6. Focusing – if you’re using autofocus lenses, choose a focus mode that allows you to track a moving subject, as excited cats will rarely sit still. If you’re shooting calmer or sleepier cats, any focus mode that lets you find the cat’s eyes will do. For manual focus lenses, turn on your camera’s focus peaking, pre-focus, and move your body to achieve proper focus. Another thing to keep in mind is the close focus distance of your lens – the closer, the better, as a very close distance can allow you to fill the frame with your subject, or even potentially take macro shots of specific details.
7. Shoot in RAW or RAW + JPEG – in order to give yourself the most flexibility when editing your photos, shoot your images in RAW mode. Make sure your memory card is large enough to accommodate the file size, as they will be larger than JPEGs alone. If you need to post them or send them to someone immediately, shoot in RAW + JPEG so that you can keep the benefits of both file types.
The Cat Photoshoot – composition, lighting, and action
8. Keep your lighting in mind – some cats will tend to hang around in dark corners or hide in the shadows. Do your best to bring them out into a more well-lit area, turning on artificial lights if necessary. Something else to consider is using window lighting – cats love lounging in sunbeams, which can create interesting, contrasty images, with the shapes of the window drawing attention to certain parts of your images. Avoid using a speedlight or on camera flash, as it can startle the cats and make them run away from you. Additionally, keep in mind the color of the cat that you’re shooting – a black or dark cat will be harder to expose for in a dark situation, while a white or light cat will be hard to see in brighter light.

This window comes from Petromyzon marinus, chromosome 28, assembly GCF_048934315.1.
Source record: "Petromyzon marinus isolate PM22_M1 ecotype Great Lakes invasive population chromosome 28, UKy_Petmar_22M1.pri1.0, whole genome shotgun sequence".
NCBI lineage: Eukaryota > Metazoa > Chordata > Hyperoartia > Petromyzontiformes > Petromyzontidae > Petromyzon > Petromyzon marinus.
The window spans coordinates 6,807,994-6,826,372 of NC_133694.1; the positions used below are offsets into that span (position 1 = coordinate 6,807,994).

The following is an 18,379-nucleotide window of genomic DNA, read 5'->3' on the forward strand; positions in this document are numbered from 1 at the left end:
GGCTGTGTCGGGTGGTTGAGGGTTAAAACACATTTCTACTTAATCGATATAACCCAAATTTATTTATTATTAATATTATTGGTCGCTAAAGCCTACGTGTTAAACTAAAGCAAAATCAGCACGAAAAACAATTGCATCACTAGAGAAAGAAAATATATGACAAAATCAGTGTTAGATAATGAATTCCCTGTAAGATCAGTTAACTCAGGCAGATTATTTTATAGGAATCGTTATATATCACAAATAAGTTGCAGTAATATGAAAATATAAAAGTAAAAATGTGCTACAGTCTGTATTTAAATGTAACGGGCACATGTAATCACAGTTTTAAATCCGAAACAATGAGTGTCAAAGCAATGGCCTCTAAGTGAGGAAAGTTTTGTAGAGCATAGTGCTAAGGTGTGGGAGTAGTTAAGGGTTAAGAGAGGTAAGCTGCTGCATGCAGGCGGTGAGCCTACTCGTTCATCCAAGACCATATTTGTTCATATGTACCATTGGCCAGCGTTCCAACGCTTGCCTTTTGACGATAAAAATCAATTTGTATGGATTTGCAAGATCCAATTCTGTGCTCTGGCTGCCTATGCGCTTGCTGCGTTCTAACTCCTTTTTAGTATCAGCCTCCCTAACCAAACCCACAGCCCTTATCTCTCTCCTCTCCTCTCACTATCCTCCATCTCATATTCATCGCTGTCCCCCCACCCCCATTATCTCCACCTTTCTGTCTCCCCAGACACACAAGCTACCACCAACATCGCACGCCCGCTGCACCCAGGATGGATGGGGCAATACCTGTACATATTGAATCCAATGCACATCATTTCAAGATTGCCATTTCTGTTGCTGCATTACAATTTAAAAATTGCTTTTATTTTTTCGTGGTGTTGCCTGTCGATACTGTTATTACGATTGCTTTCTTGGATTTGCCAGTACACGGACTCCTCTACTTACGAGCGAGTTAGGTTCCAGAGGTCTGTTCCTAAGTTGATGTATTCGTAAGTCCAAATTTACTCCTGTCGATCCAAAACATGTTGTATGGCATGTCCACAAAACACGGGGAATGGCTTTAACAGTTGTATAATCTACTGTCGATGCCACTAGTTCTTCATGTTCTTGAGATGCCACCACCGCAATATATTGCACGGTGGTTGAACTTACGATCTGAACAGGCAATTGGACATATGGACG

9. Focus on the eyes – cat’s eyes, much like human eyes, are very beautiful with intricate details. They can be very expressive, showing the cat’s emotional state and personality, and are typically very colorful. Do your best to keep your focus on the eyes – either using focus peaking, or with your camera’s animal eye autofocus mode. Try to look for shots where there is a good amount of light coming into the cat’s eyes, as this can help show off the details of the eye, as well as create more interesting color interactions with the rest of the composition.
10. Use toys or treats, or even your hands – cats love to play and will instinctively jump at certain kinds of toys. Bring along something that they can play with – a laser pointer, feather wants, or even some yarn. If you don’t have any, even just using your hands can work, though you do have to be wary of minor bites or scratches. Playing with the cat will help you get some good action shots, lunging at the toy, jumping in the air, or looking ready to pounce on the red dot of the laser pointer. It can also help tire them out so that you can get shots of them relaxing later on.
11. Keep your environment/background in mind – search for interesting compositions in your location. If you’re indoors, use doorways, windows, furniture, or other objects to create an engaging frame around your subject. The cat might want to sit on a box, bed, or specific chair, and you can use this to your advantage by showing only the cat’s face or paws poking out from where they sit. If you’re outdoors, consider finding interesting plants, trees, or flowers for the cat to be near or interact with. If you’re in a more urban environment, you could even use bicycles, parked cars, or man-made structures to your advantage when searching for a composition. Another thing to think about when outdoors is moving around – as you’re not constrained by four walls, you can convince the cat to move with you to get you a better and more interesting composition.